McCain's logic is that Libya could very well be the next Rwanda or Srebrenica -- and if it is, we really want to be non-neutral and on the right side of it. And yes, that's true, although unfortunately we don't have the luxury of knowing what the next Rwanda or Srebrenica is before it happens. Still, while creating a no-fly zone over Libya is a far cry from deploying 100,000 soldiers onto Libya's beaches, it's nonetheless an engagement. Robert Farley says it nicely:
Any decision to intervene means, effectively, that we have decided on regime change in Libya. This is to say that we’ve decided the rebels should win, and we’re willing to undertake steps that will make it easier for them to do so.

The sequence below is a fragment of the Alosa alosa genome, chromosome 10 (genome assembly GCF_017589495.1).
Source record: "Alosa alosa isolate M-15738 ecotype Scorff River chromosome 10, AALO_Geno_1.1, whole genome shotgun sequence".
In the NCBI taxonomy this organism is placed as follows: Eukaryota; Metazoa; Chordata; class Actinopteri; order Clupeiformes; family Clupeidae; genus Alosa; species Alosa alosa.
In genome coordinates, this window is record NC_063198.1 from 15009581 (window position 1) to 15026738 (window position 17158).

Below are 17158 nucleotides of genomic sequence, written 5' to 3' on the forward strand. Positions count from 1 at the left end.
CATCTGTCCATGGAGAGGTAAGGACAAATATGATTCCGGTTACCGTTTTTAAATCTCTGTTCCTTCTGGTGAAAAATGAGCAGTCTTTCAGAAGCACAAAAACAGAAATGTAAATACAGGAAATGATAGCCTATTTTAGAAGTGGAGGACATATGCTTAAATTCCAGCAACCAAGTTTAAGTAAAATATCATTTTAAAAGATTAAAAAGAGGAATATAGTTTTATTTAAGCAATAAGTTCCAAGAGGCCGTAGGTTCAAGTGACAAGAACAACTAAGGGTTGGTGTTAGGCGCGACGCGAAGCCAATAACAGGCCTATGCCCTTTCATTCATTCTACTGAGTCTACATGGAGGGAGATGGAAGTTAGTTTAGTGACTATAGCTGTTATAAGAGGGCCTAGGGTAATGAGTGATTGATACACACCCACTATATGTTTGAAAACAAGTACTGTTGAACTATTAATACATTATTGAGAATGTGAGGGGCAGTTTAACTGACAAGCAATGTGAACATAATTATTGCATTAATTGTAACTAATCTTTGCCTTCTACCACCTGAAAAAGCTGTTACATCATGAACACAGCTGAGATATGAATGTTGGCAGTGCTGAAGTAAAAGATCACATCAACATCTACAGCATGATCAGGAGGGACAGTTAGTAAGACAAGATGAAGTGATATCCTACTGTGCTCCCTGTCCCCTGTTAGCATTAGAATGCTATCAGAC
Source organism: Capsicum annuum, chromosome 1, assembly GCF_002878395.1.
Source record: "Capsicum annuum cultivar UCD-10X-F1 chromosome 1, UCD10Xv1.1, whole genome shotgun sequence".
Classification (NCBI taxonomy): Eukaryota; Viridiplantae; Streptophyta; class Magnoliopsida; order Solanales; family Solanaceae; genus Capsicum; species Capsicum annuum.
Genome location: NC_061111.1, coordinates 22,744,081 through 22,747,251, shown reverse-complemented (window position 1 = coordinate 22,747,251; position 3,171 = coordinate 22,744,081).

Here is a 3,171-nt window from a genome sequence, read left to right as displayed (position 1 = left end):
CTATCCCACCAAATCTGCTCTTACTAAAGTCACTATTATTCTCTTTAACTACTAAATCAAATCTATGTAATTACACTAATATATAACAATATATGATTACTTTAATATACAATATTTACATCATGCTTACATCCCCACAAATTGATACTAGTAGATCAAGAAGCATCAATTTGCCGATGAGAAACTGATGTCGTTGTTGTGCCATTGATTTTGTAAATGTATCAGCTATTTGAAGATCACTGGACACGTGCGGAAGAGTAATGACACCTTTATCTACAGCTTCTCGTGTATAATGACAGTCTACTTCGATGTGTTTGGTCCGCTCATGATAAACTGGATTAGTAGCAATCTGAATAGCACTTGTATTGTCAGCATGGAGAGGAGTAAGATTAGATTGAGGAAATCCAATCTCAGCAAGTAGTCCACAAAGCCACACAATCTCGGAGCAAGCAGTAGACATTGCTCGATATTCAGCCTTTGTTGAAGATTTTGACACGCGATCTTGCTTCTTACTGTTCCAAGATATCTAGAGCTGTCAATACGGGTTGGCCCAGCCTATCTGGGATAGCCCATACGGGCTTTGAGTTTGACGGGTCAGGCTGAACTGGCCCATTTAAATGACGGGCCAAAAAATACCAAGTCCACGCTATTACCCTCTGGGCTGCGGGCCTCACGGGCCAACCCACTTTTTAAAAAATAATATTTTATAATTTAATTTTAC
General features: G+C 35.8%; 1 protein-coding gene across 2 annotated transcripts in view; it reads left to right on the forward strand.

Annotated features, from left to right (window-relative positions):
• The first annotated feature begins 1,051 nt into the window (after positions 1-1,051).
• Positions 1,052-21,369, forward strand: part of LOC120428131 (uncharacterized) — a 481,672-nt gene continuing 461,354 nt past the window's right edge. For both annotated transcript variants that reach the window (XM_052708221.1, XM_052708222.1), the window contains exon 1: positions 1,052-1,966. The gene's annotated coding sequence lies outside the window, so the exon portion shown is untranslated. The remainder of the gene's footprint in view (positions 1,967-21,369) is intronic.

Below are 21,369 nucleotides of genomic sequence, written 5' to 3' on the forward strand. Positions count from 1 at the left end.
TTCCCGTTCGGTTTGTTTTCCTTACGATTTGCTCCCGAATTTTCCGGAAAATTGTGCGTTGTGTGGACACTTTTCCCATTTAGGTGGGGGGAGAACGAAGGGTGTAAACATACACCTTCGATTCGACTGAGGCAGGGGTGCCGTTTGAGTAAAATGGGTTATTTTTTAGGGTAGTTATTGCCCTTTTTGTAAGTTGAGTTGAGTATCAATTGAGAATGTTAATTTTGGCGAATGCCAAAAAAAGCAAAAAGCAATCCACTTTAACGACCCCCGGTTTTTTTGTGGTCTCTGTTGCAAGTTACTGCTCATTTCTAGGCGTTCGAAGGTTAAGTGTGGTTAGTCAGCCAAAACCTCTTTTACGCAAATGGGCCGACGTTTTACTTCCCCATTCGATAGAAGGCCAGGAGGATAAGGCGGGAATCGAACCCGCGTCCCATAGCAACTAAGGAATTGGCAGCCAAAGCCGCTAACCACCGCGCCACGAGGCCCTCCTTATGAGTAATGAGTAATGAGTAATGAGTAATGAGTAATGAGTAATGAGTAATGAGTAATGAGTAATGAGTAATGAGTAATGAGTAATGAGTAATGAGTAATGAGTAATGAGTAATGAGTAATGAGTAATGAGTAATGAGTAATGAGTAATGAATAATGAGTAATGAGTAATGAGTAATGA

In other words, it would be very easy (and accurate) for Khaddafi to portray the struggle as one between him and the United States. I can't help thinking that that would make it easier, rather than harder, for him to retain his position of power. I get that not a lot of people like him, but a lot of people who don't like him hate us even more.
The usual caveats apply here: I'm no expert on foreign policy or on Libyan politics. Weight my views accordingly.